LDS missionary involved in Spain train accident continues to serve
Just a little more than a week ago, Elder Stephen Ward, 18, of Bountiful, Utah, had completed his six weeks of training in the Madrid Missionary Training Center and was on his way to his first teaching location when he was involved in an accident that caught the attention of the world.
Elder Ward was one of the passengers on a train bound for El Ferrol, Spain, that derailed, killing 79 people and injuring at least 70 more, according to CNN. Elder Ward suffered a neck fracture but has maintained a positive attitude.
"I actually came off very lucky," Elder Ward told the Deseret News in an earlier interview. "I was the very last person they took away in an ambulance, just because I was doing well. I might have a small crack in one of my vertebrae in my spine, but nothing that won't heal by itself if I wear a neck brace for a while.
"I've got some pretty good bruises and some pretty good lacerations," he continued. "I've got staples in four places in my head. But you know, it's nothing permanent, for which I'm grateful."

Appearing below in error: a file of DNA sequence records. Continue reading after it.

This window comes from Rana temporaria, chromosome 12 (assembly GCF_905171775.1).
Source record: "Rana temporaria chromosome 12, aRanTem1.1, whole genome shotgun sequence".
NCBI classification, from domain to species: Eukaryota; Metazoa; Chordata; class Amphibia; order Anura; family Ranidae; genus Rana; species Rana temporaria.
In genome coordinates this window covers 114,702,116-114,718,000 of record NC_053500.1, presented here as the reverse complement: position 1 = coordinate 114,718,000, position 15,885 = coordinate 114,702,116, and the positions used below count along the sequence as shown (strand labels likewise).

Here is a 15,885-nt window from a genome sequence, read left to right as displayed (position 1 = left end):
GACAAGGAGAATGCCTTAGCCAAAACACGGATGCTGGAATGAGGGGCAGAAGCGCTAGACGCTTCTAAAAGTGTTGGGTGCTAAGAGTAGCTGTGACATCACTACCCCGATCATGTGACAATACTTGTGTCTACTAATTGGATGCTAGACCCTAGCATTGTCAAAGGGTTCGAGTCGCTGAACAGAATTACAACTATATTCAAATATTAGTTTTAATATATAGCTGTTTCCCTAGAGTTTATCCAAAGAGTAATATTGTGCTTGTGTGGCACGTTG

In an interview shortly after the accident with CNN, Elder Ward said he wanted to continue his mission.
"I absolutely want to stay on my mission in Spain," he said. "I'm so proud to be out here representing my church, proud to be representing Jesus Christ, and I'm so glad that I've been left alive without permanent injury. I very much plan on staying out here. Missions are usually two years for young men, and I plan on serving the full two."
Thursday, The Davis Clipper reported that Elder Ward would be able to fulfill his desire. For the time being, he will serve at the Madrid Temple and the Madrid Missionary Training Center so his injuries can continue to be monitored. The Spain Madrid Mission president, Scott Jackson, who happens to be an orthopedic surgeon, is among those caring for Elder Ward.
"The young man is still taking some medication for pain, his mother said, but he plans on finishing his mission and told his parents he'll see them when his mission is complete in two years," according to The Davis Clipper.
Emily Eyring is an editor and product manager for DeseretNews.com.
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